TOPSHOT - Members of the Revolutionary Armed Forces of Colombia (FARC) attend the opening ceremony of the September 17-23 10th National Guerrilla Conference at the camp in Llanos del Yari, Caqueta department, Colombia, on September 17, 2016.
After 52 years of armed conflict, FARC rebels open what leaders hope will be their last conference as a guerrilla army, where they are due to vote on a historic peace deal with the Colombian government. / AFP / LUIS ACOSTA        (Photo credit should read LUIS ACOSTA/AFP/Getty Images)

Inside FARC’s Postwar Jungle Camp Finishing School

Leftist guerillas have been trekking across Colombia for classes on Marxist economics, cultural history, and how to run for office.

A Colombian police officer stands next to a Metro bus burned by criminal gang members in Belen neighborhood, Medellin, Antioquia department, Colombia on April 1, 2016, during a 24-hour strike enforced by the criminal gang 'Los Urabenos' to the commercial activity and the transport system in different Colombian regions. 'Los Urabeños' handed out pamphlets threatening to kill anyone daring to defy their call to strike.   AFP PHOTO/Raul ARBOLEDA / AFP / RAUL ARBOLEDA        (Photo credit should read RAUL ARBOLEDA/AFP/Getty Images)

Colombia’s War Just Ended. A New Wave of Violence Is Beginning.

As the country declares peace after five decades of war against the FARC, a scramble for territory and control over the drug trade is emboldening new, anarchic gangs.

MEDELLIN, COLOMBIA - APRIL 2: Former President of Colombia, Álvaro Uribe, greets supporters during the demonstration against the Peace Process in Medellin, April 2nd, 2016. People took the streets of Colombia against Government polices including the the way the peace treaty is being handle. (Photo by Eduardo Leal For The Washington Post via Getty Images)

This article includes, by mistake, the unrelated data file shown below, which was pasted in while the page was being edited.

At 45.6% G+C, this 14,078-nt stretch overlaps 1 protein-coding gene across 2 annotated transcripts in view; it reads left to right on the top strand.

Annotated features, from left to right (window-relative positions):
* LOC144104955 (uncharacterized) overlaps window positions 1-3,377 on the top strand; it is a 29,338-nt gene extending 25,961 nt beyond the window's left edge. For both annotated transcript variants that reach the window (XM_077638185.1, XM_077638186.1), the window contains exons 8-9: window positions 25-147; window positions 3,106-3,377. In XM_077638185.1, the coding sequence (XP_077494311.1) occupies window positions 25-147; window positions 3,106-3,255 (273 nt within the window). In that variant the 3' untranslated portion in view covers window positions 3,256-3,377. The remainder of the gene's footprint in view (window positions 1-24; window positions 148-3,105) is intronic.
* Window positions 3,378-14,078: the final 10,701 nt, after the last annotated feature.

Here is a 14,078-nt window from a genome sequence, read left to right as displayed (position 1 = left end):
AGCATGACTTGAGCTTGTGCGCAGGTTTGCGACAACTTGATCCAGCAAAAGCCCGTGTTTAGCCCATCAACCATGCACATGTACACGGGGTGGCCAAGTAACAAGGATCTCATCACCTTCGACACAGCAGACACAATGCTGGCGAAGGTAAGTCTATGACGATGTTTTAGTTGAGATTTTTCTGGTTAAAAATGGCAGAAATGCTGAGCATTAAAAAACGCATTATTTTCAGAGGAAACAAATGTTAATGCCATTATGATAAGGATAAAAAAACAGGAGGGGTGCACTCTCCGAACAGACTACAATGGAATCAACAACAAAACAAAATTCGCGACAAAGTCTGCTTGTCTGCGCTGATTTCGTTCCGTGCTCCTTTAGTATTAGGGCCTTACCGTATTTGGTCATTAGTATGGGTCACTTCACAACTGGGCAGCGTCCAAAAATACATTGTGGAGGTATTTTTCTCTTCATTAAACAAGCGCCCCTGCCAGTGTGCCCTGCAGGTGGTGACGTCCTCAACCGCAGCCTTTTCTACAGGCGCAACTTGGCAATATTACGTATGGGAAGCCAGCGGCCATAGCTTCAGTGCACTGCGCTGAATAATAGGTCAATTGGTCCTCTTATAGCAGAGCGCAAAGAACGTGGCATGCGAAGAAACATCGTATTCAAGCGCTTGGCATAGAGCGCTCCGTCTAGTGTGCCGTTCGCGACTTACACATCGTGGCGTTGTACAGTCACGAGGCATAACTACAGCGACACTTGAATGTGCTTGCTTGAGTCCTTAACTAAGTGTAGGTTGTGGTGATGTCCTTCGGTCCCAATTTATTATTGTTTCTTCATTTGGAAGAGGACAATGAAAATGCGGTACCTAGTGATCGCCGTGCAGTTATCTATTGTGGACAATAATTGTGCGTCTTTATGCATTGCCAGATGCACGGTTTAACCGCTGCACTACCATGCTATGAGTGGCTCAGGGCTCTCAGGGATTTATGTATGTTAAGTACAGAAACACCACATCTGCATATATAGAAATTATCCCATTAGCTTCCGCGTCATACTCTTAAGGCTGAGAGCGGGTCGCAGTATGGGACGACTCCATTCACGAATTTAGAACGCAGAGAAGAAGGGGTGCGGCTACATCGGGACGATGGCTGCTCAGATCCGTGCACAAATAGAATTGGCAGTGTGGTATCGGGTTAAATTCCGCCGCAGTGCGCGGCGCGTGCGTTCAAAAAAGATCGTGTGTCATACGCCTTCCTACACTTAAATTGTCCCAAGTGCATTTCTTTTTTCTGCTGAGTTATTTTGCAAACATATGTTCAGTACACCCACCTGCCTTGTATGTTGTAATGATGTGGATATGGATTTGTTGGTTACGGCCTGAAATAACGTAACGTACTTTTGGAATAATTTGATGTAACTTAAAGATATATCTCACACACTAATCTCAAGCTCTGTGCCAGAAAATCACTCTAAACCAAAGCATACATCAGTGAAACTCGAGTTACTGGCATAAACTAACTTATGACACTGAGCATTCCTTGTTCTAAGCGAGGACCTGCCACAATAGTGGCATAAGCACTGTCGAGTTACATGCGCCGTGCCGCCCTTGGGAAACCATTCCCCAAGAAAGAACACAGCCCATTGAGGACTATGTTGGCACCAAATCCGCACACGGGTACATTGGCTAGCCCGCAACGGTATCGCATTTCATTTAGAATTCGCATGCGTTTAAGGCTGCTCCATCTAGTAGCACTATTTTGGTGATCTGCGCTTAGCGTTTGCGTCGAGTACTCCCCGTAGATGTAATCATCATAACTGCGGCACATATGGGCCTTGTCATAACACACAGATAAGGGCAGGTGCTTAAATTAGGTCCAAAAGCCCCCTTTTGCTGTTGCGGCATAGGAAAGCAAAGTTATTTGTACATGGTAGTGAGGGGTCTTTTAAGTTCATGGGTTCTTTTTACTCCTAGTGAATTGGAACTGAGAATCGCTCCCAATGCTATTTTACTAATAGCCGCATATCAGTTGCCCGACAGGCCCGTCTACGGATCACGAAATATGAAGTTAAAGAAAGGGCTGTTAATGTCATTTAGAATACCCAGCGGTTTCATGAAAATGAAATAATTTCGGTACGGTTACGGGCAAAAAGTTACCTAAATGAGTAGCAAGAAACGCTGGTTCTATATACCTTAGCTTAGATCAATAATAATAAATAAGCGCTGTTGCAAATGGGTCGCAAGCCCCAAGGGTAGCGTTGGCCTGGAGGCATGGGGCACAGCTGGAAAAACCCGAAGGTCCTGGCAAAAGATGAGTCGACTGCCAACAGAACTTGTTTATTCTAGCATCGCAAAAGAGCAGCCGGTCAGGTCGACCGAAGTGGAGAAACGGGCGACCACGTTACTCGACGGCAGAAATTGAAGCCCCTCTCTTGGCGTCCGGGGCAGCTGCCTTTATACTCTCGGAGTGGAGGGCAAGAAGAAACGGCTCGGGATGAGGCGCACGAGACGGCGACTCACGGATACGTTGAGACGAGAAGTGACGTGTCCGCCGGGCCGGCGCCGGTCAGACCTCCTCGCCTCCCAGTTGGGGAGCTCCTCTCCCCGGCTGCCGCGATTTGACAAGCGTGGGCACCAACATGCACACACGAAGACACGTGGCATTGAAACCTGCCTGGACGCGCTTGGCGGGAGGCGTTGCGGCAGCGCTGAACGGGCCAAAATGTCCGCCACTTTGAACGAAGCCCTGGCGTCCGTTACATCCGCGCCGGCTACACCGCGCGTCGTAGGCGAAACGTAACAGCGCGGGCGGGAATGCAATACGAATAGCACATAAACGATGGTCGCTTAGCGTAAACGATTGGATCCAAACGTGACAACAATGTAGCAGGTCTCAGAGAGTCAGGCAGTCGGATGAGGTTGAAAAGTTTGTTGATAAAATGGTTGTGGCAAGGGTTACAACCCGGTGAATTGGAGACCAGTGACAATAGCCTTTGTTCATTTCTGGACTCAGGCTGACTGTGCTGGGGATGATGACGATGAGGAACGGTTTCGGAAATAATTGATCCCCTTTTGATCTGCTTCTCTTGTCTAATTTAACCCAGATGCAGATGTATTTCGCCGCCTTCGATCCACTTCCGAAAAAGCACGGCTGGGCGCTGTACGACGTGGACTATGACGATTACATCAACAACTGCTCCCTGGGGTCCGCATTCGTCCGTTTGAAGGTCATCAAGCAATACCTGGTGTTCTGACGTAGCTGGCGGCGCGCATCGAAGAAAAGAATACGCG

Politics Roils Colombia’s Tentative Peace Deal With the FARC

As the government of Juan Manuel Santos looks to finalize a peace deal — four years in the making — with rebels, opponents are trying to rip it to shreds.

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Plan Colombia Shouldn’t Be the Price of Peace with the FARC

Colombia has undergone an economic transformation over the last 15 years — and if the deal to end the country's 50-year blows that up, it will be a disaster.

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Colombia’s Women, Tried By War, Find New Power

Women suffered the most from Colombia's five-decade war. Yet it also forced them to find a new political voice.

Soldiers patrol during a march on August 7, 2015, in Cali, Colombia against the government of president Juan Manuel Santos and the ongoing peace process with the Revolutionary Armed Forces of Colombia (FARC) guerrillas. AFP PHOTO / RAUL ARBOLEDA        (Photo credit should read RAUL ARBOLEDA/AFP/Getty Images)

Can Peace Break Out in Colombia?

The tentative, but historic, peace deal between the government and the FARC may not be popular. But it still might work.

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Global Thinkers 2015 Issue Cover